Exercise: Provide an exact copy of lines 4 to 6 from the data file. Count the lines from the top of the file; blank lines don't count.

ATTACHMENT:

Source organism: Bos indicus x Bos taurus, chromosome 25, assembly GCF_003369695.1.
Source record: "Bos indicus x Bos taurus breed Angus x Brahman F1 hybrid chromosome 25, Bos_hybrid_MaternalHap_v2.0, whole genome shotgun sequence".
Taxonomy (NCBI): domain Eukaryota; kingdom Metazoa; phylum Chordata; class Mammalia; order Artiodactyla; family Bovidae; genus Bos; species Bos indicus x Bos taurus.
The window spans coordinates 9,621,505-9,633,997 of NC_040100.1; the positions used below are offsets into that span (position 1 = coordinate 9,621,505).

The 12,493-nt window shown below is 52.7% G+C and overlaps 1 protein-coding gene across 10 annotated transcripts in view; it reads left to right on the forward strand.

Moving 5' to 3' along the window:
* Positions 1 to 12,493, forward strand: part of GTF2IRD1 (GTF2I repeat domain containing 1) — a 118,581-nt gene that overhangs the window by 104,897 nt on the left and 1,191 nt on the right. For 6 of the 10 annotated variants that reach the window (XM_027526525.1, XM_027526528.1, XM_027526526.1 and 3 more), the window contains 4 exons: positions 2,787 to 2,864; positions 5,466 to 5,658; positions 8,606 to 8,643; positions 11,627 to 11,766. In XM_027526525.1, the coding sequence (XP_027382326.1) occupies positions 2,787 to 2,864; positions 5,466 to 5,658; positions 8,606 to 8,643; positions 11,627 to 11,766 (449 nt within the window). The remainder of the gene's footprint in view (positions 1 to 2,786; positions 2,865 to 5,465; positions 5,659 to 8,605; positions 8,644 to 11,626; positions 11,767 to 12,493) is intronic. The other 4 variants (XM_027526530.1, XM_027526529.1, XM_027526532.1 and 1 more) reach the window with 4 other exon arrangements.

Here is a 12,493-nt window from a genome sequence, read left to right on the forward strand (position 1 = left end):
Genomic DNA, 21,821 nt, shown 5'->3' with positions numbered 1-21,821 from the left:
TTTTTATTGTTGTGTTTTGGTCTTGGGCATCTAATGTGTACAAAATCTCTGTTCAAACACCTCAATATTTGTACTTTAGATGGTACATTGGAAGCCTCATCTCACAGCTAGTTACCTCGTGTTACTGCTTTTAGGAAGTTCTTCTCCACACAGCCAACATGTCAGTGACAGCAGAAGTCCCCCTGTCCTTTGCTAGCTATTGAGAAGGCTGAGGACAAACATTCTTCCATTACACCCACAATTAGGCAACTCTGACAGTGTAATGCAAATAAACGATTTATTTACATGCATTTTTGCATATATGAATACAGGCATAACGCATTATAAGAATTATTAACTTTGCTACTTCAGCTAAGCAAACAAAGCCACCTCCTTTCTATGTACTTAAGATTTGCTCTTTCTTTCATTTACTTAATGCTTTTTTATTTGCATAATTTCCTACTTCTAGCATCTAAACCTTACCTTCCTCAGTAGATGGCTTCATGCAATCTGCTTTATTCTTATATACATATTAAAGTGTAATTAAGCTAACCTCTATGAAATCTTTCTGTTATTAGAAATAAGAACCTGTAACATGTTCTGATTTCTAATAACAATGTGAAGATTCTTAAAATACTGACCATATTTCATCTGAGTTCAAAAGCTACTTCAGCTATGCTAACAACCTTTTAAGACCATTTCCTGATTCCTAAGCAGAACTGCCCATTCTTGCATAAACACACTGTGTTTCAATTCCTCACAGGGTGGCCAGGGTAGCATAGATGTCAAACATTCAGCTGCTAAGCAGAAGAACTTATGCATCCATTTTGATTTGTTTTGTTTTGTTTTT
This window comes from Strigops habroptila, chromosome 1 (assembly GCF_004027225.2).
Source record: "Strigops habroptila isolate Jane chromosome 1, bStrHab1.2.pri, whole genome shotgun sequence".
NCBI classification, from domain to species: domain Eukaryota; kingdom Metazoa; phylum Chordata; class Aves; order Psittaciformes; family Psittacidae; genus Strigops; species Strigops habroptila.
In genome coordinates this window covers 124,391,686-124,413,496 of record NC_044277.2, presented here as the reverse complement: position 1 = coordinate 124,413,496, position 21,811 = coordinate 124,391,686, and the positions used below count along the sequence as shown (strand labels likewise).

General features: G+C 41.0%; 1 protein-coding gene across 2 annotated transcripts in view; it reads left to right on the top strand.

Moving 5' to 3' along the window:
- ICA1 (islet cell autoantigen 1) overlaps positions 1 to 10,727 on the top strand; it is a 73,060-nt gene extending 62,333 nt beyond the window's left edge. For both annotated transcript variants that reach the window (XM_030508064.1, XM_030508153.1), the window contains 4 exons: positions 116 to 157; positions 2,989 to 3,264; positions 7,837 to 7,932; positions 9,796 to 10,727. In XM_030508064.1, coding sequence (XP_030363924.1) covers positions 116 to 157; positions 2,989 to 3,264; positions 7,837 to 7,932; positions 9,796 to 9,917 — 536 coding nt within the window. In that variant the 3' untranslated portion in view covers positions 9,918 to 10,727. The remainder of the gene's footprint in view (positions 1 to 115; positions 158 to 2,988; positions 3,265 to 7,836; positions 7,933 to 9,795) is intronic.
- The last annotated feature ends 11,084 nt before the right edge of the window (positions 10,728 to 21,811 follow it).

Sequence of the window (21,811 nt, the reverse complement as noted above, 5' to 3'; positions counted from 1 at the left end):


The window spans coordinates 9,621,505-9,633,997 of NC_040100.1; the positions used below are offsets into that span (position 1 = coordinate 9,621,505).

The 12,493-nt window shown below is 52.7% G+C and overlaps 1 protein-coding gene across 10 annotated transcripts in view; it reads left to right on the forward strand.

Moving 5' to 3' along the window: